Just before the most productive period of his career, Louis Kahn spent three months in residence at the American Academy in Rome. When asked about that time, he reportedly said, “I watched the light.”
It’s true; the light in Rome is singularly seductive. I was once convinced that the diamond light of May could not be surpassed, but when I returned in winter, I found the short, golden days to be stunningly intense.
Sunrise in winter begins like a switch turning on the city. Days end abruptly, casting a burnt red glow across the branches of the giant stone pines. Even on stormy days, Rome emerges from the diffuse light filtered through the clouds. Ever-changing shadows alter the city surfaces — tufa, brick, stucco, mortar — revealing layers of geologic and human time. From the piazza at the Fontana dell’Acqua Paola, near the American Academy, a panorama of the city unfolds. The view from this vantage is never dull: an eternal drama of light, shadow, color, and weather.
Like Kahn, I watched the light. It clarified and sharpened Rome’s details, here, in this city where time is not abstract but a thing you can touch. I watched the light during my walks in Villa Doria Pamphilj park, along the engineered banks of the Tiber River, through the Trastevere and the Testaccio neighborhoods. I watched it inside my studio at the Academy, in the library, the dining room, the pool room, my apartment, the courtyard, the gardens, the neighborhood bar.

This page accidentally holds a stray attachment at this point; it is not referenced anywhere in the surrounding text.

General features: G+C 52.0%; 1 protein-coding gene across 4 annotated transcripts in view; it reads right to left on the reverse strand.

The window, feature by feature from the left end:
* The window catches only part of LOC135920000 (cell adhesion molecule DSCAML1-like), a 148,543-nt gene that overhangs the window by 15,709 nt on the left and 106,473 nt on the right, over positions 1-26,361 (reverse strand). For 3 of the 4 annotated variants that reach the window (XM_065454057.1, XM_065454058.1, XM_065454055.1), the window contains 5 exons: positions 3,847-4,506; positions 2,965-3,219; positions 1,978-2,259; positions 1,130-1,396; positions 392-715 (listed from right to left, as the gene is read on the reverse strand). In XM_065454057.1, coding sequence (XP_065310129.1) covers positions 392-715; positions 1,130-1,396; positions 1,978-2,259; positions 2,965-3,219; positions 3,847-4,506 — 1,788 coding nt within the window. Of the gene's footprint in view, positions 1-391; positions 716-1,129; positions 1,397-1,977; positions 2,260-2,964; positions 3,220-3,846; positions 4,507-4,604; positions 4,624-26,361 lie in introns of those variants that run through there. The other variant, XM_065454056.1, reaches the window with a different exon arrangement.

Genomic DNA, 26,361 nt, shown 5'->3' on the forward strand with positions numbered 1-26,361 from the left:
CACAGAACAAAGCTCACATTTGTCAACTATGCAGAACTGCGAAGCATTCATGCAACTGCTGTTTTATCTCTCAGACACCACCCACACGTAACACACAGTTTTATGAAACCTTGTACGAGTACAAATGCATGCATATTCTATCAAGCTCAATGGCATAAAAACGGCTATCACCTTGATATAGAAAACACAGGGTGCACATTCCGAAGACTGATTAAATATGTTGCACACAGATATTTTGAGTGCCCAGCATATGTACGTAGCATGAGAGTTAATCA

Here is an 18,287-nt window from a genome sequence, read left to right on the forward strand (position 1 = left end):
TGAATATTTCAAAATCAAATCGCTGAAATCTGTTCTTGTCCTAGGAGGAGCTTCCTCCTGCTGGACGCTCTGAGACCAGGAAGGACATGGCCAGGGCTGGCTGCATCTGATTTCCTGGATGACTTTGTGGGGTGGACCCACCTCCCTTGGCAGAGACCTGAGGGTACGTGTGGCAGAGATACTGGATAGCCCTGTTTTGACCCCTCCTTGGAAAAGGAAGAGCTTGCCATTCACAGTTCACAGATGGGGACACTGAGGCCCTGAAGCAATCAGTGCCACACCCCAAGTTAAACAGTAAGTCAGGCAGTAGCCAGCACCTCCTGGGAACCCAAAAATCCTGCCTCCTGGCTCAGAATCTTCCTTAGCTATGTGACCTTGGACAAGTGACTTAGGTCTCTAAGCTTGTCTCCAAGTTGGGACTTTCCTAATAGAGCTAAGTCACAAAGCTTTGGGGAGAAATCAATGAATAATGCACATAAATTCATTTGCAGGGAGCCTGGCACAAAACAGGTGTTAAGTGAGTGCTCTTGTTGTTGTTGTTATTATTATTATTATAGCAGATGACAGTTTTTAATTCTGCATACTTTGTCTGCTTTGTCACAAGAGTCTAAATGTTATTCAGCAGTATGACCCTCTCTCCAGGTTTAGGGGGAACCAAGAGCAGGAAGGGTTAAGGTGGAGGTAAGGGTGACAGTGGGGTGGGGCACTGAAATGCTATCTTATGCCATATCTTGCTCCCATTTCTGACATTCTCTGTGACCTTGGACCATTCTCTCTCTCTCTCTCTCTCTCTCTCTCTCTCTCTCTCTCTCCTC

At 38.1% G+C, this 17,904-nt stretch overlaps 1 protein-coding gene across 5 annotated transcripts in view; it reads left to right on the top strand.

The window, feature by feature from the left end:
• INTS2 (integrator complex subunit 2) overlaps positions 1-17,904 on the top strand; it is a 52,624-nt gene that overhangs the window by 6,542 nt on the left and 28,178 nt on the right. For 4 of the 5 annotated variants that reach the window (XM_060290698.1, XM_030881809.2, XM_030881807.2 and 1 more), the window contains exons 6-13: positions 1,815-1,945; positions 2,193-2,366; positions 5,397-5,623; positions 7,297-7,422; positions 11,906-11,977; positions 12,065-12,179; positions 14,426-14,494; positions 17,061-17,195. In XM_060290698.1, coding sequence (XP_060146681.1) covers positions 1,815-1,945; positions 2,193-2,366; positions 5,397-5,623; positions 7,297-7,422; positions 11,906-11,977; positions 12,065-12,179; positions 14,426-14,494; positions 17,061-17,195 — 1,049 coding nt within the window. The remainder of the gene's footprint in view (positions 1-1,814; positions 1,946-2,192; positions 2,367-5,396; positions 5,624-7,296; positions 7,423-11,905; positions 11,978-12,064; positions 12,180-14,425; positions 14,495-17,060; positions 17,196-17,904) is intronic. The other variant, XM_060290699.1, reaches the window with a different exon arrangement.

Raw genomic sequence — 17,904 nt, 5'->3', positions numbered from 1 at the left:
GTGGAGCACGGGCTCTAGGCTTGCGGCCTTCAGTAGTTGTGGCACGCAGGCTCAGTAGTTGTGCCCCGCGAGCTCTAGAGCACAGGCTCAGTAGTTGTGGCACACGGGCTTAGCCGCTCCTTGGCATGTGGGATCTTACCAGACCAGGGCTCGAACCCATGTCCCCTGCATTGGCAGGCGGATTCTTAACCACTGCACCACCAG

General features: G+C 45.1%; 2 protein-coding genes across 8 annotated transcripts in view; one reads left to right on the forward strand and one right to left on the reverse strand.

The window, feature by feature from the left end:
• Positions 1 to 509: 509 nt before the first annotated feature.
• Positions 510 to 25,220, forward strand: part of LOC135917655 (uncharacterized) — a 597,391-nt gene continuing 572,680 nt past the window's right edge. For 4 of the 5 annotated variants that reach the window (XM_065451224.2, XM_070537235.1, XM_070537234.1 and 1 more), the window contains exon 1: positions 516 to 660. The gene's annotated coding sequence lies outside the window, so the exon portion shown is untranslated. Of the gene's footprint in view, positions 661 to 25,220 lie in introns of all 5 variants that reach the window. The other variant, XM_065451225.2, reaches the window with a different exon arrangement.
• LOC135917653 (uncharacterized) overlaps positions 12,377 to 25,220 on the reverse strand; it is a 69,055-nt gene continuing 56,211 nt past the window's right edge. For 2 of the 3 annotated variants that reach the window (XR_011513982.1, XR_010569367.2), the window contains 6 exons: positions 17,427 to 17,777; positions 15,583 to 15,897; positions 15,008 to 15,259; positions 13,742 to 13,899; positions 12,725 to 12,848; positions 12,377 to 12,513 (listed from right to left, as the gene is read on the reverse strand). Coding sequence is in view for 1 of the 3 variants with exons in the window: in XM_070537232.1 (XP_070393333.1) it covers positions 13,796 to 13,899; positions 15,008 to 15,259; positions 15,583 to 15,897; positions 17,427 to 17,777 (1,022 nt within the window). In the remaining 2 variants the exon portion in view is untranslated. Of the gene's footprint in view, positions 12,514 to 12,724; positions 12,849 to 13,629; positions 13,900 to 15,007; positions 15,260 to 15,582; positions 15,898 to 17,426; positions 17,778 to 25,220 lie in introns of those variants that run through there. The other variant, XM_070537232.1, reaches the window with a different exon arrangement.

You don’t need to look for nature in Rome; nature finds you. Rome is about change and continuity, contrast and harmony. The deep structure of the place is evident all around, in the rocks, the flow of water, the plants, what people have built through the ages. The city is alive and constantly adjusting to the present. Rome is ecological, full of interconnections with environments and organisms of all sorts.
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